Boscobel Housedetails

[Picture: Boscobel House]
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Boscobel House

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out of copyright (called public domain in the USA), hence royalty-free stock image for all purposes usage credit requested
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Notes:

This is the house that sheltered King Charles II after the battle of Worcester.

Drawn by G. Price. Engraved by Mc. Gahey.

Published by J. Mason, 14 City Road.

This picture accompanies the entry for Sepptember 1830 (No. 165, Vol, XIV)

BBC page about Boscobel House includes pictures.

The house was built in the 1630s, and today is operted by English Heritage.

This building, rendered remarkable in English history, as having afforded an asylum to King Charles the Second, after the fatal battle of Worcester, is situated at a short distance from the village of Tonge, in Shropshire, but on the border of Staffordshire. The end and back part of the house remain nearly in the same state as when the King took refuge in it; but some of the other parts have been much altered, particularly an out-building converted into a sitting parlour, the principal entrance removed, and the area of unenclosed land in front of the house laid out with taste, as a pleasure ground. The interior has also been much altered; but whatever could be traced relative to the King’s concealment has been preserved with care. The places in which he was hidden are chiefly in, and adjoining to, a large chimney: the garret, or, as it is termed, the gallery, entered by a trap-door, was probably one of them. From this there is a descent by a step-ladder to the next hiding-place, and from thence to a door near the bottom of the chimney that leads to the garden. The large wainscoted parlour is nearly in its original form. The place of concealment behind the wainscot has long been stopped up; and the gloves and garters, said to have been left by the King, were lost before the present possessor came to the house.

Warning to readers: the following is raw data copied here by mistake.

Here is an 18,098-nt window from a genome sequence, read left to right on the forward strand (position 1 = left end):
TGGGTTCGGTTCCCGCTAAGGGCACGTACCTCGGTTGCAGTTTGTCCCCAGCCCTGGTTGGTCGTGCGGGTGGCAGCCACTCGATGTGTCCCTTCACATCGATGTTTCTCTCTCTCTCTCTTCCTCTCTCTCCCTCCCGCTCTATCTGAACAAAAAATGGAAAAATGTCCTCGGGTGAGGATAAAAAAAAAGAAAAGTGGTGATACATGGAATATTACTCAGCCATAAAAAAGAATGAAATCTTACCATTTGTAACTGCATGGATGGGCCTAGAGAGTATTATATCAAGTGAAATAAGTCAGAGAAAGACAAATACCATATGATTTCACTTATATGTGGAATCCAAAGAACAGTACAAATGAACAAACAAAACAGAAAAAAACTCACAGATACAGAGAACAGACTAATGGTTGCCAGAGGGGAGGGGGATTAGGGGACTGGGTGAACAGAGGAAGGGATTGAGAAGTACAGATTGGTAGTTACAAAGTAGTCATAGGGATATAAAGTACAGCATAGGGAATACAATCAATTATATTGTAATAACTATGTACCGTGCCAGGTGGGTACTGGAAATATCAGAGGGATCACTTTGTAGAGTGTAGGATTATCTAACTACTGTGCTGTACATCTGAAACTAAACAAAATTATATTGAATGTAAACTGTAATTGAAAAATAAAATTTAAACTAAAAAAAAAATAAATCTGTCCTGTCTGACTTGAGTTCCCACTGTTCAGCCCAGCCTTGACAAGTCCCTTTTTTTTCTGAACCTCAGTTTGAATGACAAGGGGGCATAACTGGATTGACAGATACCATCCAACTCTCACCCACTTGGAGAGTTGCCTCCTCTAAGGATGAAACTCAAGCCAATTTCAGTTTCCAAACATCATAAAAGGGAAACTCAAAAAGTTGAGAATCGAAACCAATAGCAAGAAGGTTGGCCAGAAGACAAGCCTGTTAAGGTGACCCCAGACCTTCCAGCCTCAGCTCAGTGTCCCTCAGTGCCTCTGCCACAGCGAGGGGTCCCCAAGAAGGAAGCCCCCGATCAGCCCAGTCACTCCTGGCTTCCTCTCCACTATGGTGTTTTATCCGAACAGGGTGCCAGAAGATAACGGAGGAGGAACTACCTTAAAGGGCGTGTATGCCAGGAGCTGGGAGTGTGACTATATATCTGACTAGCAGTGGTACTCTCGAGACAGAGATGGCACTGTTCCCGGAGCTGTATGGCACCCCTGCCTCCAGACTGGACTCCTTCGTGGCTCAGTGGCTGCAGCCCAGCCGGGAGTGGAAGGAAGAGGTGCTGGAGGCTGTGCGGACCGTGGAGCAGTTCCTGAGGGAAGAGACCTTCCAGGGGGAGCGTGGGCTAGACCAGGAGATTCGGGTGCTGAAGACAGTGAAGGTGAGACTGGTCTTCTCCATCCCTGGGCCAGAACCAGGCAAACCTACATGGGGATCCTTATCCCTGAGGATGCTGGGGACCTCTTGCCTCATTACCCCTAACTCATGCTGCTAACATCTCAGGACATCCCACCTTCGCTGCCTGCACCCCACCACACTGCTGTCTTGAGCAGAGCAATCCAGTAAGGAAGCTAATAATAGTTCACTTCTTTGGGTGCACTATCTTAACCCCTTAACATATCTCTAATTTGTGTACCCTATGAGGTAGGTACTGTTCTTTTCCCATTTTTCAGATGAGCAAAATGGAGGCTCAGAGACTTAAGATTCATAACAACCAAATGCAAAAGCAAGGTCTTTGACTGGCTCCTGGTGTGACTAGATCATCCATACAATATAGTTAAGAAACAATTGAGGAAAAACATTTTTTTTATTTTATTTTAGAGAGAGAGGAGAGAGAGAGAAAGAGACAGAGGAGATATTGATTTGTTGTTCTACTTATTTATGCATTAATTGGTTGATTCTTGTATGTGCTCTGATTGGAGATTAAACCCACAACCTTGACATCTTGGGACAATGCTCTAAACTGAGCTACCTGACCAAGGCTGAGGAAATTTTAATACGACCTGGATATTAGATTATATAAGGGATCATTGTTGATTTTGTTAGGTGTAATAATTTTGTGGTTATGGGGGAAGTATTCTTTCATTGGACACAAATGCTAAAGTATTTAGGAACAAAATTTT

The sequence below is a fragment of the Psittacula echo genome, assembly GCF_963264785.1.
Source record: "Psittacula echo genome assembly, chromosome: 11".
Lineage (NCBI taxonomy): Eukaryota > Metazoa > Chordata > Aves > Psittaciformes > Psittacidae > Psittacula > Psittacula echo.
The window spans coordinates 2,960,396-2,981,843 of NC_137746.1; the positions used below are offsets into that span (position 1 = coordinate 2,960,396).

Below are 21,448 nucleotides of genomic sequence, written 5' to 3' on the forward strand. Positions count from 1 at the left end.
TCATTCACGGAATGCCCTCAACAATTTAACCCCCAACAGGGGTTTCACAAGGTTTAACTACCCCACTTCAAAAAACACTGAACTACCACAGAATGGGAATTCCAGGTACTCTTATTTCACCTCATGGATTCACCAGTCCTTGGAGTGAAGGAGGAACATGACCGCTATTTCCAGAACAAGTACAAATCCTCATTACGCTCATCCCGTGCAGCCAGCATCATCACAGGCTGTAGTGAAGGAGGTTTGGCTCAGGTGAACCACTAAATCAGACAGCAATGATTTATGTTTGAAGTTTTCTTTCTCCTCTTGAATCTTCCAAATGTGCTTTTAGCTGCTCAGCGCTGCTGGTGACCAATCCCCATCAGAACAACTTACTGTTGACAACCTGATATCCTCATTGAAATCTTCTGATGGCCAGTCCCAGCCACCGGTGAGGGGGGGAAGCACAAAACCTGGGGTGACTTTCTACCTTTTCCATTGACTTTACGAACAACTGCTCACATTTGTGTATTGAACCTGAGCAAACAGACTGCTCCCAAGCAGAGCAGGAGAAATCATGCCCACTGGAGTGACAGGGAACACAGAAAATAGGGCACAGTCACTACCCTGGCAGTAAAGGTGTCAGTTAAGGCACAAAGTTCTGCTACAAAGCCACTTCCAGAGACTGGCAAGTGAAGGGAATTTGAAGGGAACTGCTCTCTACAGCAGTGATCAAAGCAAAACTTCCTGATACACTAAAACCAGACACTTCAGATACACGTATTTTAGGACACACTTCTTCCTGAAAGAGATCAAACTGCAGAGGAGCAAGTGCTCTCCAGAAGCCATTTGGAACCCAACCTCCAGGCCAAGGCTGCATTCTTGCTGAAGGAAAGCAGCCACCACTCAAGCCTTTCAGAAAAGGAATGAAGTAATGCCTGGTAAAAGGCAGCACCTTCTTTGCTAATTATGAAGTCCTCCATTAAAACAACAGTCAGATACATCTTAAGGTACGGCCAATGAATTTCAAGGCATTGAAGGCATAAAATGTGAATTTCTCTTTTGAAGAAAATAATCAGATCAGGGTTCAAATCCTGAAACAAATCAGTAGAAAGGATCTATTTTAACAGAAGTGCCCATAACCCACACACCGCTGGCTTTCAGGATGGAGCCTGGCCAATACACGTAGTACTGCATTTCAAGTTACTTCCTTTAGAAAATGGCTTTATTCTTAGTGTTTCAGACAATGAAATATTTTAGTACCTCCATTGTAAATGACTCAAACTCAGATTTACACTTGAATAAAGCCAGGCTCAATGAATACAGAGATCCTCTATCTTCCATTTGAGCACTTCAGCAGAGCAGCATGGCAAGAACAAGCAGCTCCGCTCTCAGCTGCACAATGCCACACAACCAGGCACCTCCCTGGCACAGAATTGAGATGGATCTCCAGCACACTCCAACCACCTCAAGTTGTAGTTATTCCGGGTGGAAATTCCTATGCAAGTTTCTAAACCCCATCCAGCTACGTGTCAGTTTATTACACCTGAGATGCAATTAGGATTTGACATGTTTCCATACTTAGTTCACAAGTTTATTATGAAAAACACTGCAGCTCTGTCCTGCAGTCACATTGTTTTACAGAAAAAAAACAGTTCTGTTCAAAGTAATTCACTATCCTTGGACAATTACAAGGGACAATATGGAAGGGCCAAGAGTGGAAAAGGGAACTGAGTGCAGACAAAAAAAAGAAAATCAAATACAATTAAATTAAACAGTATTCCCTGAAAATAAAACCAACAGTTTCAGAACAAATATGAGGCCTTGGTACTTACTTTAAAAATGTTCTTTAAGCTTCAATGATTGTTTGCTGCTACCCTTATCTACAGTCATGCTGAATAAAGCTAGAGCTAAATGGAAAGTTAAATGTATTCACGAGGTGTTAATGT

The royal oak, reported to have sprung from an acorn of the original oak that sheltered the King, stands near the middle of a large field adjoining the garden. The ruinous wall surrounding it has been rebuilt, and a brass plate, bearing an inscription, affixed to it.” (p. 289)

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